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Are there ANY Signs of Hope for Coal Companies?

http://www.fool.com/investing/general/2013/08/29/are-there-any-signs-of-hope-for-coal-companies.aspx

Reuben Brewer
August 29, 2013

Coal use for the generation of electricity was up almost 5% year over year in June according to the Energy Information Administration (EIA). Natural gas use was down 16%. The rise in natural gas prices over the past year continues to support a shift back to coal. Although that hasn't led to a changed view of the beleaguered coal industry, it eventually will boost the fortunes of companies with access to cheap coal.

The problem is that, despite increased coal use, coal purchases haven't started to rebound yet because utilities are burning coal they have on hand. In fact, the EIA reports that coal stockpiles were over 13% lower year over year in June. That trend, then, is just delaying the inevitable.

Changing Gears
There is, of course, a major shift in the energy industry toward the construction of natural gas powered plants and alternative energy, like solar and wind. For example, American Electric Power (NYSE: AEP) more than doubled its use of natural gas between 2010 and 2012, increasing it to 17% of its overall fuel use. Coal saw its use drop drop a similar amount over that span. However, through the first six months of this year the utility's natural gas use has fallen a massive 37% but coal use has increased about 4%.

So, on a large scale, coal's customers are using more coal, but they aren't actually ordering more coal yet. The lackluster sales environment in the first half pretty much ensures that 2013 will be a bad year for most coal miners even if sales pick up in the second half. That's particularly true since most miners have contracted out the vast majority of their 2013 sales already.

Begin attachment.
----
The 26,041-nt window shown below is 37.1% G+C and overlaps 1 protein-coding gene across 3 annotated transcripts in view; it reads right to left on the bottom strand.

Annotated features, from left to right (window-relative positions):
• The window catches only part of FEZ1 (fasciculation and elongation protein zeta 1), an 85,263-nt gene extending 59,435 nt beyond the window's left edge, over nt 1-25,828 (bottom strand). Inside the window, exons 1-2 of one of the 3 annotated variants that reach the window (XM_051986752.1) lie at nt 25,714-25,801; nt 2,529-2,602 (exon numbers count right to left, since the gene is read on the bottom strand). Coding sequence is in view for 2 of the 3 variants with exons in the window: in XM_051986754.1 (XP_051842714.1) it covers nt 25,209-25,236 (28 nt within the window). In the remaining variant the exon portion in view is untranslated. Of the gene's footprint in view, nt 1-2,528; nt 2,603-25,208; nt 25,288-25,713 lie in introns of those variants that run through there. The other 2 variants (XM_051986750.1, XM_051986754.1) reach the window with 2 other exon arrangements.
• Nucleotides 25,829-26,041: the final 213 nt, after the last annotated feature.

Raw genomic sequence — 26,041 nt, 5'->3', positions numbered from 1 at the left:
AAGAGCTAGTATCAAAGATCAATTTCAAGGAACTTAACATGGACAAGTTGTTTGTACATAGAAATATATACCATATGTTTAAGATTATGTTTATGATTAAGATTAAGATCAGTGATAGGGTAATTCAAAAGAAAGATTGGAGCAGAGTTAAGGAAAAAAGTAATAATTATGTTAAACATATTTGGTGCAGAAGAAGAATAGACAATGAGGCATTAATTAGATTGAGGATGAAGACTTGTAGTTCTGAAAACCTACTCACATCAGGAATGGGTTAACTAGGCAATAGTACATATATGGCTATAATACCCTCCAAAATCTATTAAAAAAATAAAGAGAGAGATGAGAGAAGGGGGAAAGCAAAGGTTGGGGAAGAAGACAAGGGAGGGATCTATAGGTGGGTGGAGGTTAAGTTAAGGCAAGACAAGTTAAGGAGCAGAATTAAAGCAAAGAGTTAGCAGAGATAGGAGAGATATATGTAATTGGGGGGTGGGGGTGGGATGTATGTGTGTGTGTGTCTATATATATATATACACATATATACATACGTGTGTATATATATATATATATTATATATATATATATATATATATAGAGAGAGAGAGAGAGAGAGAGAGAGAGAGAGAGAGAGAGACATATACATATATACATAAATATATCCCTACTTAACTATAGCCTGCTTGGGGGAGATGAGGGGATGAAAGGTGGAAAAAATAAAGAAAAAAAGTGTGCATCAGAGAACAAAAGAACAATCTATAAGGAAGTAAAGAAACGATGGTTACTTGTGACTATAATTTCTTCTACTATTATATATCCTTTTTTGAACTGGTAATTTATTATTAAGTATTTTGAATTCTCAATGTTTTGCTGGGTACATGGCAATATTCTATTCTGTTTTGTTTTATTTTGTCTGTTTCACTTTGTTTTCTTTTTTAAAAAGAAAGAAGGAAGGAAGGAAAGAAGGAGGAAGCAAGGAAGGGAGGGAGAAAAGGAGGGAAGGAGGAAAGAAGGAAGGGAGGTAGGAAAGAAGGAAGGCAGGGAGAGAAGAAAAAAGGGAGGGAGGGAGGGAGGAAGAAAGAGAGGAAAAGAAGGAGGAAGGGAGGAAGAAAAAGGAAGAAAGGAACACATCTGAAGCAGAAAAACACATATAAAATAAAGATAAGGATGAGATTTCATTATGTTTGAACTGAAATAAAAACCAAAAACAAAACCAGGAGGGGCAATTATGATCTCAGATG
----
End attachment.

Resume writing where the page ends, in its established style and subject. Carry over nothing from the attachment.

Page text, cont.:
Powder puff
For example, Cloud Peak Energy (NYSE: CLD), which operates out of the Powder River Basin, sold 86.2 million tons of coal domestically in 2012, but only expects to sell between 83 million and 87 million tons this year. Flat to lower tons sold coupled with lower coal prices has left the company's earnings well off year ago levels. The second quarter saw earnings drop to $0.08 a share from $0.55 last year. There's not much hope for the rest of 2013, but 2014 should look much better as utilities start to replenish their stockpiles and increased demand provides support for coal prices.

On that front, Cloud Peak sounded almost optimistic in its second quarter earnings release: "There has been a significant increase in utility contracting during the quarter with many customers looking to rebuild their forward contracted positions after letting them decline significantly last year." In fact, the company notes that Powder River Basin inventories had declined to around 78 million tons by mid year, down from 98 million tons in the middle of 2012.

Management went on to highlight that "natural gas prices have remained at a level where most plants consuming PRB coal are economically able to dispatch coal." In other words, its cheaper for Cloud Peak's customers to burn coal. That's because the Powder River Basin produces some of the cheapest coal around.

Coal giant Peabody Energy (NYSE: BTU) estimates that coal from this region is competitive with natural gas priced in the $2.50 to $2.75 per million Btu (mmBtu) range. According to the EIA, Henry Hub natural gas came in at nearly $4 per mmBtu in June. Cheap prices is why Powder River coal has been a favorite of utilities and foreign countries in recent years. That's great for Cloud Peak, but it's solely focused on this coal basin, which increases business-specific risk.

A little variety
Peabody Energy is a more diversified player. The company is focused on coal, but mines it from various areas within The United States and abroad. The company's western U.S. operations, which includes the Powder River Basin, accounted for 37% of its 2012 revenues. So, the region is important to the company's top and bottom line, but isn